Current ClassroomsOnce a classroom has been created, you can manage it from the “Current Classrooms” page. I’ve set it up to only show my classrooms (3 out of 16 total right now). Each classroom is displayed with a small status box to the right showing whether it is started, stopped, creating, etc. The “alchemy” classroom details are displayed here. There are also a number of options for the administrator:

  • View – Snapshots of each student’s lab server are taken once a minute so instructors can monitor usage and progress
  • Direct Jumpbox Links – Easy access by IP address to student desktops (more in a moment)
  • Direct Delphix Links – Easy access by IP address to Delphix Engines in each student lab environment to use if the student desktop is not sufficient
  • Start/Stop/Terminate – Controls to stop, start, or terminate the servers in AWS, providing cost savings when labs are stopped, and easy self-service controls.
Accessing Labs

Now we can finally get to the fun part: accessing the labs! Jumpbox Lab ServerAgain, it’s very important to provide a clean and intuitive interface for your learners. To that end, I decided to design the idea of a student lab desktop, or jumpbox. This server is a Linux system running Ubuntu and xfce4 and a theme that more or less looks like Windows. It includes Chrome, terminal, putty, SQL Developer, Remmina RDP client, and a number of other tools to help students complete their work.

The best part though, is how they’re accessed. On the backend, LabAlchemy configures an nginx reverse proxy, which basically forwards their connection on based on a URL scheme. In this case, the scheme is http://classname.labalchemyhost.com/studentnum, where “classname” is the classroom name given on creation, “studentnum” is the student’s number (assigned after creation), and “labalchemyhost.com” is the [redacted] hostname for LabAlchemy itself. You simply go to that URL in your browser, enter the username and password provided by the instructor, and the whole lab server is available to you via HTML5 in your browser. No Flash, no plugins, just easy VNC over HTML5. For example, you can see the desktop for Student #3 in this section.

I didn’t invent this capability. I’m using an amazing open source software package called guacamole, which allows for VNC, RDP, or SSH over HTML5 with a wonderful set of additional features. In LabAlchemy, I orchestrated the configuration of guacamole for all jumpboxes, and provide access to it over the nginx reverse proxy using WebSockets. What you see is the result: a fully functional desktop in your web browser.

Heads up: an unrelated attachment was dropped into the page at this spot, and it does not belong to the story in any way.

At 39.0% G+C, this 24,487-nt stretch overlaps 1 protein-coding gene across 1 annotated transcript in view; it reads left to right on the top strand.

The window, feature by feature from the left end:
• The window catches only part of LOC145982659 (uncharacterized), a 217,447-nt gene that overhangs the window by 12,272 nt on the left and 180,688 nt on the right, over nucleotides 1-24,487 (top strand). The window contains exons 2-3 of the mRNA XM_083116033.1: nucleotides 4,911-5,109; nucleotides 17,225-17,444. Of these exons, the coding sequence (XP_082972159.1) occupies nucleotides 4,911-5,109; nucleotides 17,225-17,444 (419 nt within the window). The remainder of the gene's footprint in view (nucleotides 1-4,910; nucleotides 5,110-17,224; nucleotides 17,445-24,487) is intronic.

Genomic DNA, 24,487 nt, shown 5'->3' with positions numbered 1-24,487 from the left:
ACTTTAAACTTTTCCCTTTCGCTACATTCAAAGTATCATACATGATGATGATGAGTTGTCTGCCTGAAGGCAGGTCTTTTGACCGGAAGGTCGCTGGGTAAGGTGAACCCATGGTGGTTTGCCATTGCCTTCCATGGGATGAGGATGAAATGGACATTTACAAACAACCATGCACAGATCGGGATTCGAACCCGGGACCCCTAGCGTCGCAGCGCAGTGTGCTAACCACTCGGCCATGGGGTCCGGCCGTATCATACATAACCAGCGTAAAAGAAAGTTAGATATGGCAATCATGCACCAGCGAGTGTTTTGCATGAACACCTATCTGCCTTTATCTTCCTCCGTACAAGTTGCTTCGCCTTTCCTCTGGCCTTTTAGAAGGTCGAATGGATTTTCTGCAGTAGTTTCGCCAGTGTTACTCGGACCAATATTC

Neat! What Else?

As you can see from the previous section, the goal was to make it easy to access these labs. No specific software requirements (like a VNC client), no complex changing IP address to take down. Just a browser and a standardized URL. But I also took that kind of ease of use functionality a bit further with some additional features:

  • Guacamole allows connection sharing. This means that more than one person can be on a desktop at a time. In a classroom setting, that allows for students to work on labs, and other students or an instructor to help them out if needed.
  • All servers assigned to a student (Delphix Engine, Linux servers, etc.) are accessed using an easy to follow IP scheme: 10.0.studentnumber.suffix. “Studentnumber” is the number the student was given prior to class. Suffix depends on the system; Delphix Engines are at .10, Linux source servers on .20, Linux Targets on .30 and .40, and so on. This makes it so students always get a consistent experience from their labs, every time.
  • Lab Guides! This is for Delphix Education, remember? By deploying Lab Guides to these systems, students are able to work through a number of activities right from their jumpbox.
  • Carepackages, just like in Hunger Games. LabAlchemy was designed to bring up pre-created labs out of systems saved in Amazon as AMIs. In order to make modifications, add extra features, etc. I designed a system of private/public keys and deployable carepackages, which allow for custom instructions, files, etc. following classroom launch.
  • Mobile! Since the LabAlchemy app was created with a mobile friendly graphics library (Twitter Bootstrap 3), and the jumpboxes are displayed with HTML5, you can spin up/tear down classrooms and take labs with an iPad or other tablet. You can do it on a phone too, but man that’s tiny.

That’s it for today! We’ve been using this system internally for a little over a year to provide training, do internal testing, development, and all manner of demos and learning workshops. At its peak we’ve had over 550 servers up at a single time. The best part: on average, the cost of running labs is on average about $0.75 per student per hour. The beauty of the burstable cloud.

Join me next time for more of a deep dive on the technology behind LabAlchemy: python, node.js, guacamole, and more.

The post Building Classrooms in the Cloud appeared first on Oracle Alchemist.

Import APEX apps now easier with SQLcl

Kris Rice - Wed, 2016-11-16 14:28
Hopefully by now everyone knows there's the ability in SQLcl to use Javascript and the same javascript can be used to make custom commands extending what SQLcl offers out of the box. Also, I hope everyone knows we are posting examples of this to github as a base for anyone to learn and try it out.  Just in case here's the link to the GitHub location https://github.com/oracle/oracle-db-tools/tree